If you are like me, you sometimes wonder why things are named what they are. In the case of our spicy little plant known to us as horseradish it is a little odd. Apparently the Germans called (and still do) this plant meerrettich. When the British discovered this plant they pronounced it “mare radish”. I am only going to assume that once it was brought across the big pond to America our reasoning was that a mare was a horse and somehow we decided we liked it referred to as horseradish. Who knows for sure, I’m just glad it was brought over and introduced to our gardens and our diets!

How do I grow this in my garden?

Actually it is a really easy plant to grow in an Indiana Garden. In fact, you have to be careful because if not watched this plant can take over a spot. Here is a video that tells you how to grow it:

Add horseradish to scrambled eggs, omelets, and hash browns to perk up your breakfast meals. It does not just have to be on a good steak.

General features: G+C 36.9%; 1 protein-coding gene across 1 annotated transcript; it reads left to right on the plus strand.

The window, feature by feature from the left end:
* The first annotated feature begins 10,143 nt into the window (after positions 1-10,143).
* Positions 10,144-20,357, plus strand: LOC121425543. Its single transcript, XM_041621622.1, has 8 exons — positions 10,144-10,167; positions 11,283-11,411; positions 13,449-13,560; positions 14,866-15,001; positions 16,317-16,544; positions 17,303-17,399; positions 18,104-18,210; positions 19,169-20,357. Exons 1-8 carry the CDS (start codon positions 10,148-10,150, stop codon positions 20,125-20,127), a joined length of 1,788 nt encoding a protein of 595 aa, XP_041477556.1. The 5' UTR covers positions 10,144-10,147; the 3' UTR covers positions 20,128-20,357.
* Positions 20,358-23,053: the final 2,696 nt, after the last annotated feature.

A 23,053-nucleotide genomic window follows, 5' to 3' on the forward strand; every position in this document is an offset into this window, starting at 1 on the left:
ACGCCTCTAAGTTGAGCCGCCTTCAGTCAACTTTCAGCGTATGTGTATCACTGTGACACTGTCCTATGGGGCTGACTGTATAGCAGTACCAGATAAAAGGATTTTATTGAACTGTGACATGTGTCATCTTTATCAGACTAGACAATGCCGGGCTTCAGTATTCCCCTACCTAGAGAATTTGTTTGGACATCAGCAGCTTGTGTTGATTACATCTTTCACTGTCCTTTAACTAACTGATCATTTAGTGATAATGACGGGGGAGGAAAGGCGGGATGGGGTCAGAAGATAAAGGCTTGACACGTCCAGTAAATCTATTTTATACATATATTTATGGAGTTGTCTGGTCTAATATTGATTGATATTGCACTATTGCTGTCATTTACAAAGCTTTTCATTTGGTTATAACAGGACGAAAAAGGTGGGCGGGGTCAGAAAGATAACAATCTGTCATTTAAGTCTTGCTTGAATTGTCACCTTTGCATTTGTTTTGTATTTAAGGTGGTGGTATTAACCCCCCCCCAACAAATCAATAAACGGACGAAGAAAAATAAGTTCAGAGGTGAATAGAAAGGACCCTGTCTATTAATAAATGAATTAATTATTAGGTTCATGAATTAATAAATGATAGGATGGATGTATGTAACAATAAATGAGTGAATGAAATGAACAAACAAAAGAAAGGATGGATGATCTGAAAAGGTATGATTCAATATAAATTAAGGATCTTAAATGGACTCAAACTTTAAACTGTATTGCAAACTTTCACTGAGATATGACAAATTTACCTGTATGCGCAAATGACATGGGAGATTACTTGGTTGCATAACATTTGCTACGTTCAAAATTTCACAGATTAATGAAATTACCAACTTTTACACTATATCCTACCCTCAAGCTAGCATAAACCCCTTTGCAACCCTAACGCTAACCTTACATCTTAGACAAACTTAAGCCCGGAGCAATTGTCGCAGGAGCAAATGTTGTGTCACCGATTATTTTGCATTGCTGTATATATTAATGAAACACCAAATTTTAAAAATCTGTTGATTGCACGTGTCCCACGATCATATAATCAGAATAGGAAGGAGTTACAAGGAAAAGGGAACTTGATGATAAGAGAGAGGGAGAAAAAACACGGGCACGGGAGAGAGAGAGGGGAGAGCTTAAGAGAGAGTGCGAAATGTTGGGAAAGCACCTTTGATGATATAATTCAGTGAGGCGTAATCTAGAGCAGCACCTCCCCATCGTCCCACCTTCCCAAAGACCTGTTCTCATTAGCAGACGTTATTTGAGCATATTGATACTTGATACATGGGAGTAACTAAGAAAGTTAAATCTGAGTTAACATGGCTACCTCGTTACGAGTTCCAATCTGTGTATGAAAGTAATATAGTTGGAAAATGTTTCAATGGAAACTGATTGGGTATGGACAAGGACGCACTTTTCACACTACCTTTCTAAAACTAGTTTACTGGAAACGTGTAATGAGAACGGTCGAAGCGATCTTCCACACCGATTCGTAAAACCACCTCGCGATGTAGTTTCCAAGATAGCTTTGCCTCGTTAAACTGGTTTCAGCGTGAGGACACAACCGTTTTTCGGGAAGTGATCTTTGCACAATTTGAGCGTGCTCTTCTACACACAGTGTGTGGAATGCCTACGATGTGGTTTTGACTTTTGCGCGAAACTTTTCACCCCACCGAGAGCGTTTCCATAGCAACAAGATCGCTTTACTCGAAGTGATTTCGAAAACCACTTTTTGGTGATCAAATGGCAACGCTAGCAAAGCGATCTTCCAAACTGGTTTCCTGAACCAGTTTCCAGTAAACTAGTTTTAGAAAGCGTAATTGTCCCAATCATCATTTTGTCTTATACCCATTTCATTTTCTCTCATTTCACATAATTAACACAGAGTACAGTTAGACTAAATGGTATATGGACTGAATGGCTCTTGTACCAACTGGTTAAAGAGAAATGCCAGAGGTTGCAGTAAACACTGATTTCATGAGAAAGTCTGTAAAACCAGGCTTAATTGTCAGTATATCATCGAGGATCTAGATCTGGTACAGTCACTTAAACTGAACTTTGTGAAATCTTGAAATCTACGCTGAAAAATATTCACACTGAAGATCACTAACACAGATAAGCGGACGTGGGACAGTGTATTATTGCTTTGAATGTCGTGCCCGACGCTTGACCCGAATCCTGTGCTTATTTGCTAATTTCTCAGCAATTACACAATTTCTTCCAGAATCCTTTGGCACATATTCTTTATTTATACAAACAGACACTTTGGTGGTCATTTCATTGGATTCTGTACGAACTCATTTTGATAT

horseradish plant
Horseradish Plant


You can actually get a plant now and start to grow it indoors during the winter months and then transplant it outdoors when the temperatures are warm enough for the plant to begin to thrive in a new environment. Just think, fresh horseradish to use now instead of later.

In a later post, I’ll give you some recipes to enjoy using horseradish that you have grown in your garden. How much fun is that?

Horseradish Recipes To Enjoy

Horseradish Recipes To Enjoy

In an earlier post I talked about the horseradish plant and the benefits that this spicy root can have when added to our diets besides it just tastes so darn good. I had promised that I would give you some recipes to use once you have harvested some of the roots. So, here I go giving you some ideas on how to use the root other than buying it in a sauce in the grocery store. (Which by the way there is absolutely nothing wrong with!).

And now without further ado….the recipes.

Apple Horseradish Sauce

Perfect for pork dishes!


4 Granny Smith apples
2 fluid ounces cider vinegar
2 ounces fresh horseradish, grated
1 teaspoon paprika
1 fluid ounce white wine

Grate the apples and moisten them with vinegar. Add the horseradish and paprika. Thin to the desired consistency with the wine.

Horseradish Mashed Potatoes


8 large red potatoes, diced with peel on
1 Tablespoon butter
1/4 cup heavy cream
1 Tablespoon Horseradish

Salt and pepper to taste